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Publication numberUS2695384 A
Publication typeGrant
Publication dateNov 23, 1954
Filing dateNov 1, 1949
Priority dateNov 1, 1949
Publication numberUS 2695384 A, US 2695384A, US-A-2695384, US2695384 A, US2695384A
InventorsStuart Jr Alfred A
Original AssigneeBendix Aviat Corp
Export CitationBiBTeX, EndNote, RefMan
External Links: USPTO, USPTO Assignment, Espacenet
Inductive device of the saturable core type having flux regeneration characteristics
US 2695384 A
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Description  (OCR text may contain errors)

Nov. 23, 1954 STUART, JR 2,695,384

INDUCTIVE DEVICE OF THE SATURABLE CORE TYPE HAVING FLUX REGENERATION CHARACTERISTICS Filed NOV. 1, 1949 FIG. 1

SWEEP 27 SIGNAL M36 GEN.

FIG. 2

SATURATION E /WA m SATURATION '0 CURRENT W ATTORNEY- United States Patent INDUCTIVE DEVICE OF THE SATURABLE CORE TYPE HAVING FLUX REGENERATION CHAR- ACTERISTICS Alfred A. Stuart, Jr., Hasbrouck Heights, N. J., assiguor to Bendix Aviation Corporation, Teterboro, N. 1., a corporation of Delaware Application November 1, 1949, Serial No. 124,918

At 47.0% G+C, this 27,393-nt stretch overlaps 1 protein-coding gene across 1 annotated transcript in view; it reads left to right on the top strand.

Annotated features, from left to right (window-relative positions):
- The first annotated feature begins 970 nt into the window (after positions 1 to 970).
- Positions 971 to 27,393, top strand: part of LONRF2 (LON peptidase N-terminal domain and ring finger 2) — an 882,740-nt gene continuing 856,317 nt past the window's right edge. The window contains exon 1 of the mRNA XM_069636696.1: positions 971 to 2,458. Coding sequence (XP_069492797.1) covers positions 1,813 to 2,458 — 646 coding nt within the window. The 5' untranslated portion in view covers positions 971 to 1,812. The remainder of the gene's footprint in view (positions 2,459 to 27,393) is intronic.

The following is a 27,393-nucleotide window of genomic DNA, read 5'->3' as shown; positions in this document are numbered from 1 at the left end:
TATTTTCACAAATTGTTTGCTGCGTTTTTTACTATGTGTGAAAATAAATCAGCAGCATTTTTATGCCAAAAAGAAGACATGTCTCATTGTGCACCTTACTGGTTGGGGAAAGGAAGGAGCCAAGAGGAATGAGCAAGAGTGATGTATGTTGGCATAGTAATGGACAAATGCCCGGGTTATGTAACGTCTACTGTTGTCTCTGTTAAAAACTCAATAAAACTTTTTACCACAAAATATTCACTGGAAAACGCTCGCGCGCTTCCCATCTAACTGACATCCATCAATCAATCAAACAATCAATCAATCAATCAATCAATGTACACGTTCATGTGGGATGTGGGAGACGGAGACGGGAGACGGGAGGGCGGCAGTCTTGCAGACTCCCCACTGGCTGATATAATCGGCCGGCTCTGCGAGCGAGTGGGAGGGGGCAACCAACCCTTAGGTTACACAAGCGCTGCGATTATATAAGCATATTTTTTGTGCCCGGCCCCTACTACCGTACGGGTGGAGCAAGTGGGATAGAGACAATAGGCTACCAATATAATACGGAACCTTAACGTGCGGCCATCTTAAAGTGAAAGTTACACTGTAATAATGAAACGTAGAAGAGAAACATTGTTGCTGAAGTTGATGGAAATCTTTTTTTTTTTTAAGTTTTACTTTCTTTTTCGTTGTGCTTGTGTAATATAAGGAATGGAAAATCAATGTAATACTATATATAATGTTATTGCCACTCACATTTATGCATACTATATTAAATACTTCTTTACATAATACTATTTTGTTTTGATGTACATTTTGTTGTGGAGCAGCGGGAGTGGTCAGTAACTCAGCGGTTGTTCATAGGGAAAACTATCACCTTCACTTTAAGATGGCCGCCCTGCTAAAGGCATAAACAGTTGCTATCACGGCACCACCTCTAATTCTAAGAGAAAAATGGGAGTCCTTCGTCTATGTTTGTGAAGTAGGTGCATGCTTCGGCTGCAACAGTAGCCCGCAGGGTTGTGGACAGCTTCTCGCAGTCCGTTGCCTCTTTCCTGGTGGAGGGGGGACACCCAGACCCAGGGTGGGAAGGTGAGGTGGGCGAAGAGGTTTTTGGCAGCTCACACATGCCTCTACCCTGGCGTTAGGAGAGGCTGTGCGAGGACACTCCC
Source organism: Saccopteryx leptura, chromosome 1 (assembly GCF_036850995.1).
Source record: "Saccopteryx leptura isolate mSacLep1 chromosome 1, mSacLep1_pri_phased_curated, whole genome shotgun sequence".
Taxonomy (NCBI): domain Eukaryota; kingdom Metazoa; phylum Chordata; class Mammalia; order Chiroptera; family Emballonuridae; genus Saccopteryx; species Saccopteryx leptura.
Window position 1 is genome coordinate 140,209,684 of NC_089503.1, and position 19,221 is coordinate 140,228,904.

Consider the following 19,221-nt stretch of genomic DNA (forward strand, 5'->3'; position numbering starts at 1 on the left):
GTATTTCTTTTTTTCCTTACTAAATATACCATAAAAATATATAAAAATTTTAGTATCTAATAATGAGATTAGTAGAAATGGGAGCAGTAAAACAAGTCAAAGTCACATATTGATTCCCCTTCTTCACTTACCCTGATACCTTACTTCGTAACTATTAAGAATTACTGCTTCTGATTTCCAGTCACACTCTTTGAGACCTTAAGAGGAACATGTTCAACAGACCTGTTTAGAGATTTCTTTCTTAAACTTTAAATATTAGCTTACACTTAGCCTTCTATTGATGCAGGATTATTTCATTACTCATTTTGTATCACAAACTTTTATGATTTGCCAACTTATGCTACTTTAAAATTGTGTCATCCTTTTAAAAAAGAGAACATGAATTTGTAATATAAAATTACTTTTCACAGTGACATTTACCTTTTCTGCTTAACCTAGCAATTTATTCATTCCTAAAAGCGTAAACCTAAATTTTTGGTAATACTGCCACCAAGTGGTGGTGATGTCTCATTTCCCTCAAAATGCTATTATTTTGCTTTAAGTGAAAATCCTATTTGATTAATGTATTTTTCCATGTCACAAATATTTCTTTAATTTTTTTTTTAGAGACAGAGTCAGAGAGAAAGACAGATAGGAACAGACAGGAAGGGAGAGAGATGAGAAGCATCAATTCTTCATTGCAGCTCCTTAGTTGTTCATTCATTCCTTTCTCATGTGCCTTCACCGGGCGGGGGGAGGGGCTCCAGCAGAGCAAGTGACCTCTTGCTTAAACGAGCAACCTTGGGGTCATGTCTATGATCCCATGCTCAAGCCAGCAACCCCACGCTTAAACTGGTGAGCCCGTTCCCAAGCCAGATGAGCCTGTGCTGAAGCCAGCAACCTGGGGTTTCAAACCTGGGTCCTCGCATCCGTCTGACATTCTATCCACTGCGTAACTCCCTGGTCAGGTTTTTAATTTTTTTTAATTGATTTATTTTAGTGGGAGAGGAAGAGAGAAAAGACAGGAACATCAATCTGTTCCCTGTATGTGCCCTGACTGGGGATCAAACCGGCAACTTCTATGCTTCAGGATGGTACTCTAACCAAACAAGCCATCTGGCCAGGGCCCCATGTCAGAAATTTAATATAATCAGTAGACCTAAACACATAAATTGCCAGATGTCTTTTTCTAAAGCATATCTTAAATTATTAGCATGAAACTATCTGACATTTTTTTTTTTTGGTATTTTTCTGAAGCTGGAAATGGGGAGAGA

7 Claims. (Cl. 324-43) The invention relates to inductive devices and to a method of operating such devices.

Inductive devices of the kind used heretofore, having an exciting winding and an output winding, produce relatively low signal voltages in the presence of weak magnetic fields, and the signals often are of such low magnitude that they cannot be used effectively.

The main object of the present invention is to produce, in a novel manner, flux regeneration in an inductive device of the kind described so that relatively large signal voltages are induced in the output winding even in the presence of relatively weak magnetic fields.

Another object is to provide novel apparatus for de tecting a Weak magnetic field and determining the direction and polarity of the field.